The Solas II Survival Radio

 This rather weighty item accompanied distressed mariners to the lifeboat in days of old. Nowadays I believe satellites are on the lookout for SOS's but a few years ago it was more difficult to make oneself heard on the airwaves. The box is sealed against water ingress and embossed in the lid are the reassuring words "THIS WILL FLOAT". Inside are supposed to be the means and the necessary ancillaries to transmit and receive on the major LF and HF bands. Headphones and mic are cabled in and can't be unplugged; the ground lead (sorry water lead, complete with lead weight might have doubled as a fishing line?), aerial and straps for providing the means for physically fixing the radio to one's person are to be found under the lid. Once secured, and once feet and waist tension the box, handles can be turned to generate power. Unfortunately in my example someone has pinched the aerial and the pair of handles. There's even a clockwork arrangement for sending morse code (the spring seems to be broken in mine) and a meter for checking things (which has come loose inside). I don't really know anything about these sets having first seen one (this one) at the local car boot sale. When I've time I'll look inside and see if it uses valves or transistors. Testing is really out of the question unless I want a helicopter landing in the back garden. I remember once being asked by a local yachtsman to align a marine transceiver and used the facilities in our factory in Liverpool city centre. I was setting the frequency for each of the preset channels using a multi-thousand pound signal generator (AND using screened leads with microvolts of input) when on one particular channel a loud voice suddenly came up and told me to turn off the signal as it was jamming the VHF distress frequency.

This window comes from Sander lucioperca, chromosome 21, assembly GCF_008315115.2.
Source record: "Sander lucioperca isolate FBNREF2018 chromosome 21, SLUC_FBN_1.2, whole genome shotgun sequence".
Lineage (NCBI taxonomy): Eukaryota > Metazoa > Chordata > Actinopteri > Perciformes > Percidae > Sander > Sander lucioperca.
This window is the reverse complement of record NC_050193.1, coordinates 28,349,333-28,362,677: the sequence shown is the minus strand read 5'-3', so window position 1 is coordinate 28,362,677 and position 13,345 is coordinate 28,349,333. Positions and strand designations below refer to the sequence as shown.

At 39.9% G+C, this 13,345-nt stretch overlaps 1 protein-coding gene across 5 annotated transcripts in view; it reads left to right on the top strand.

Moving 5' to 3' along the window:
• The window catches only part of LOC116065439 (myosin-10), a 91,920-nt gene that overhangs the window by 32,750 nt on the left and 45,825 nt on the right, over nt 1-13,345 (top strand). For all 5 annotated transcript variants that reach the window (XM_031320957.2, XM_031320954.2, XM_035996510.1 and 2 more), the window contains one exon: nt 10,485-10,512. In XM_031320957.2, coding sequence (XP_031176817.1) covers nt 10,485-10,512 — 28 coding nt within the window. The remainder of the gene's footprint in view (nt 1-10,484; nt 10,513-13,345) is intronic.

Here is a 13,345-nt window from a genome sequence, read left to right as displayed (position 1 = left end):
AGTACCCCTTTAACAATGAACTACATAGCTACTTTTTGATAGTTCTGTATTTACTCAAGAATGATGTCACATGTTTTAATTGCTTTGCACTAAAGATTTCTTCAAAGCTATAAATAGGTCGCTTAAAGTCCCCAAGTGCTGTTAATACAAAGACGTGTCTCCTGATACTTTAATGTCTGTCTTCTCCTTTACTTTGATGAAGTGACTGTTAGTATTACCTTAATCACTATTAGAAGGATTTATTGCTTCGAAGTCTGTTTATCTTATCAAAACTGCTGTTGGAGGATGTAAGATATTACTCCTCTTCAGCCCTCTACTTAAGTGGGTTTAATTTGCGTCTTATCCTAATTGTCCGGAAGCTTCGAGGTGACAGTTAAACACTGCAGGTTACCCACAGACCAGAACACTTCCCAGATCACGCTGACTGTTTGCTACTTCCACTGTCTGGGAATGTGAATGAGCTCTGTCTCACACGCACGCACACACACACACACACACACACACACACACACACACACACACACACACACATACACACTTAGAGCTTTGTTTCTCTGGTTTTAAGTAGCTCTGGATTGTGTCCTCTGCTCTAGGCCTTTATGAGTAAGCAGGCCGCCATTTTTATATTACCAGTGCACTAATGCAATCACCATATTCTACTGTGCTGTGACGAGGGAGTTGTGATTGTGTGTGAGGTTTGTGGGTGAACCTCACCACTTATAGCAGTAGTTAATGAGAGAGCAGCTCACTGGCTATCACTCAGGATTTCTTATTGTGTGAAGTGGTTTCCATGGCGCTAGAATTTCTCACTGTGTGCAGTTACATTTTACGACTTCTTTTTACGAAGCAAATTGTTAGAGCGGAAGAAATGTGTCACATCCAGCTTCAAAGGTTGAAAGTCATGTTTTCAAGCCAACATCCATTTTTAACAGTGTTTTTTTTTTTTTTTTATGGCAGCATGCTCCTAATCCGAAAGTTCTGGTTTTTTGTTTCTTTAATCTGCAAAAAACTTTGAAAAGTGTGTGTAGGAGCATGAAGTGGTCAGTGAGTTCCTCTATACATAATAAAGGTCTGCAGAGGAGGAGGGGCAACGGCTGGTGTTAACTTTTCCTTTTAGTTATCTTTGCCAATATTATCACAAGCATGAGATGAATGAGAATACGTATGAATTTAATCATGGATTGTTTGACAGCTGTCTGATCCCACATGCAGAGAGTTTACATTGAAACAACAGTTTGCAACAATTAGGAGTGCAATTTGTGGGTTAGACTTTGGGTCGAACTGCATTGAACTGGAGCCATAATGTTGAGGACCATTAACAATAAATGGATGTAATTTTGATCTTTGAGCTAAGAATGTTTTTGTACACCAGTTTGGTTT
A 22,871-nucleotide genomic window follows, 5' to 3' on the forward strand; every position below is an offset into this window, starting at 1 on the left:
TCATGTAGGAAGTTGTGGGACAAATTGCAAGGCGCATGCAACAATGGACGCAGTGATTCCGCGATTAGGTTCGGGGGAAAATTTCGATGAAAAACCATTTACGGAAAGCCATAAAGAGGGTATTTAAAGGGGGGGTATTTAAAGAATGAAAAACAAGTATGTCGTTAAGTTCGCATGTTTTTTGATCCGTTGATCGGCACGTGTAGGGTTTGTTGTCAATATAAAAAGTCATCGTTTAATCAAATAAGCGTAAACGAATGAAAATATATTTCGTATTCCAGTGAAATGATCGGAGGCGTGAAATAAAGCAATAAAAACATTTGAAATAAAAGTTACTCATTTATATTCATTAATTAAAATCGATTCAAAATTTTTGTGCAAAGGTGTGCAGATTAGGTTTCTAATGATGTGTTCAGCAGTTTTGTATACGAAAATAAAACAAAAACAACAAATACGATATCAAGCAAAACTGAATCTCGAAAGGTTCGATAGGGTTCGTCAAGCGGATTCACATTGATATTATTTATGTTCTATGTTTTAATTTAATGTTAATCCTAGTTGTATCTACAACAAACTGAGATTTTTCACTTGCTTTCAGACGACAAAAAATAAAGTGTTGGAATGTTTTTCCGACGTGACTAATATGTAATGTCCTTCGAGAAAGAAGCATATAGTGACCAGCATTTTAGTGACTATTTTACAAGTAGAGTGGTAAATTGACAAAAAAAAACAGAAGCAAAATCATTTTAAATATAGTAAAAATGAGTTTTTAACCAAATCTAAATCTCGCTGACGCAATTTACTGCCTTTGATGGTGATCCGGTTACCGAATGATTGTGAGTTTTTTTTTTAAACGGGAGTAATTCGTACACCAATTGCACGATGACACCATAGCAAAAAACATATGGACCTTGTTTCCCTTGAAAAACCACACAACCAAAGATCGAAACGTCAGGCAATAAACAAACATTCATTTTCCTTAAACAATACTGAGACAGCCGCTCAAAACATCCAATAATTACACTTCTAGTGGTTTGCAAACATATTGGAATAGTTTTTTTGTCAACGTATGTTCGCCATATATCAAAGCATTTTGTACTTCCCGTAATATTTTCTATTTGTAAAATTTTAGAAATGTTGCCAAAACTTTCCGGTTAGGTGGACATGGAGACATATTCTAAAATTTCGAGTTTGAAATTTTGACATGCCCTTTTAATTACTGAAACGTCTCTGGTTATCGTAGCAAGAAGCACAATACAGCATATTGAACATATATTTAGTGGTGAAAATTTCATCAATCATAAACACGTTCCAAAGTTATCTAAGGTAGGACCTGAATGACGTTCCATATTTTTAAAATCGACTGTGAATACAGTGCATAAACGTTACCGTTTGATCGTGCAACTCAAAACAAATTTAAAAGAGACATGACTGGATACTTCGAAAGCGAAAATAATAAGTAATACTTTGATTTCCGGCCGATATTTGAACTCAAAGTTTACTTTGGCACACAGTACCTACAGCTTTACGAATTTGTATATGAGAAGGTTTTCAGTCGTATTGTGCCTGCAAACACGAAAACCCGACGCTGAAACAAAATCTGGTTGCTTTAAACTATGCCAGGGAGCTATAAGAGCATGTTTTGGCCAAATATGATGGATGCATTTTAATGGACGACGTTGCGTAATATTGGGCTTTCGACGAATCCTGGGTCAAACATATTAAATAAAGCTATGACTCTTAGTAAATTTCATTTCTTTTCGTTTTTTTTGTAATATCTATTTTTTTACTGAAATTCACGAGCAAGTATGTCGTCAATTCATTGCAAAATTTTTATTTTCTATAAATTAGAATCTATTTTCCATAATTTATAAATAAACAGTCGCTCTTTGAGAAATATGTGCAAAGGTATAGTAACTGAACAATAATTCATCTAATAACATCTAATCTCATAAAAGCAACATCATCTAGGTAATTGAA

I believe the radio was manufactured by S T C INTERNATIONAL MARINE LTD, founded in 1930 but now no longer trading.

The name "SOLAS" stands for Safety Of Life At Sea

The three frequencies used by the SOLAS II were:-

500KHz (now no longer universally used for distress calls)

2182KHz (now moved to 2187.5KHz) and

8364KHz (now moved to 8414.5KHz)


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